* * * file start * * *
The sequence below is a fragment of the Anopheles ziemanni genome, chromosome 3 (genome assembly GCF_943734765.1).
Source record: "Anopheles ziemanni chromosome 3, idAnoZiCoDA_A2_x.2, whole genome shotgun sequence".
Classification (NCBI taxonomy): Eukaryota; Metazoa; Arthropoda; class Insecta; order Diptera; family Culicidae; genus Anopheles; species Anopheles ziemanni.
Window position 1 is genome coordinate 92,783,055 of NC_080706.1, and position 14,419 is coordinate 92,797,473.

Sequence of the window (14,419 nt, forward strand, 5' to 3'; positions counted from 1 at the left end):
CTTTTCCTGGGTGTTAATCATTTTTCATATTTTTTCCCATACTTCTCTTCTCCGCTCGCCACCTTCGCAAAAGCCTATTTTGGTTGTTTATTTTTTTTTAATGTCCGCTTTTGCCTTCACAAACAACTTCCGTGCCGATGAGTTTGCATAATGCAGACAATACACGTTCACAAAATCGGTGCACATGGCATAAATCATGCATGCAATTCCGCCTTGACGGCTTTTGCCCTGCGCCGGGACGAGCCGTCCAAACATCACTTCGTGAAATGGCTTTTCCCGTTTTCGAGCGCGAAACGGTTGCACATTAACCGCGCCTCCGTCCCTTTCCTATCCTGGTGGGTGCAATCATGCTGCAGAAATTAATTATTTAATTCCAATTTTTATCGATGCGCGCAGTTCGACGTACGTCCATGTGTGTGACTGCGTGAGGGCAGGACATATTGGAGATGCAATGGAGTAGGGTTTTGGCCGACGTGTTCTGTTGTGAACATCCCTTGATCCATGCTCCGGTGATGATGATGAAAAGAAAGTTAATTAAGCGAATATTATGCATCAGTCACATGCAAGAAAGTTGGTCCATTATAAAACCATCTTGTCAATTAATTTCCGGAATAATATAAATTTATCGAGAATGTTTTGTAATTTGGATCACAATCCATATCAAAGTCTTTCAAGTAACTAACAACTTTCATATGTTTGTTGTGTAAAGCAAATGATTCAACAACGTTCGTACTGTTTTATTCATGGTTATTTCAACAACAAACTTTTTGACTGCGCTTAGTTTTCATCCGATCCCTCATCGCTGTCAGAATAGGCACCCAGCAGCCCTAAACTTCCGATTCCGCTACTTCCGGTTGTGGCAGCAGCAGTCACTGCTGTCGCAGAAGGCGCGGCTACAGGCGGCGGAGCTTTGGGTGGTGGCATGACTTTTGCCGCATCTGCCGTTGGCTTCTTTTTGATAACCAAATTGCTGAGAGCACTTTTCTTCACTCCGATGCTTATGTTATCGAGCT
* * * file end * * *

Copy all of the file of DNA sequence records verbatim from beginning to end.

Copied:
The sequence below is a fragment of the Anopheles ziemanni genome, chromosome 3 (genome assembly GCF_943734765.1).
Source record: "Anopheles ziemanni chromosome 3, idAnoZiCoDA_A2_x.2, whole genome shotgun sequence".
Classification (NCBI taxonomy): Eukaryota; Metazoa; Arthropoda; class Insecta; order Diptera; family Culicidae; genus Anopheles; species Anopheles ziemanni.
Window position 1 is genome coordinate 92,783,055 of NC_080706.1, and position 14,419 is coordinate 92,797,473.

Sequence of the window (14,419 nt, forward strand, 5' to 3'; positions counted from 1 at the left end):
CTTTTCCTGGGTGTTAATCATTTTTCATATTTTTTCCCATACTTCTCTTCTCCGCTCGCCACCTTCGCAAAAGCCTATTTTGGTTGTTTATTTTTTTTTAATGTCCGCTTTTGCCTTCACAAACAACTTCCGTGCCGATGAGTTTGCATAATGCAGACAATACACGTTCACAAAATCGGTGCACATGGCATAAATCATGCATGCAATTCCGCCTTGACGGCTTTTGCCCTGCGCCGGGACGAGCCGTCCAAACATCACTTCGTGAAATGGCTTTTCCCGTTTTCGAGCGCGAAACGGTTGCACATTAACCGCGCCTCCGTCCCTTTCCTATCCTGGTGGGTGCAATCATGCTGCAGAAATTAATTATTTAATTCCAATTTTTATCGATGCGCGCAGTTCGACGTACGTCCATGTGTGTGACTGCGTGAGGGCAGGACATATTGGAGATGCAATGGAGTAGGGTTTTGGCCGACGTGTTCTGTTGTGAACATCCCTTGATCCATGCTCCGGTGATGATGATGAAAAGAAAGTTAATTAAGCGAATATTATGCATCAGTCACATGCAAGAAAGTTGGTCCATTATAAAACCATCTTGTCAATTAATTTCCGGAATAATATAAATTTATCGAGAATGTTTTGTAATTTGGATCACAATCCATATCAAAGTCTTTCAAGTAACTAACAACTTTCATATGTTTGTTGTGTAAAGCAAATGATTCAACAACGTTCGTACTGTTTTATTCATGGTTATTTCAACAACAAACTTTTTGACTGCGCTTAGTTTTCATCCGATCCCTCATCGCTGTCAGAATAGGCACCCAGCAGCCCTAAACTTCCGATTCCGCTACTTCCGGTTGTGGCAGCAGCAGTCACTGCTGTCGCAGAAGGCGCGGCTACAGGCGGCGGAGCTTTGGGTGGTGGCATGACTTTTGCCGCATCTGCCGTTGGCTTCTTTTTGATAACCAAATTGCTGAGAGCACTTTTCTTCACTCCGATGCTTATGTTATCGAGCT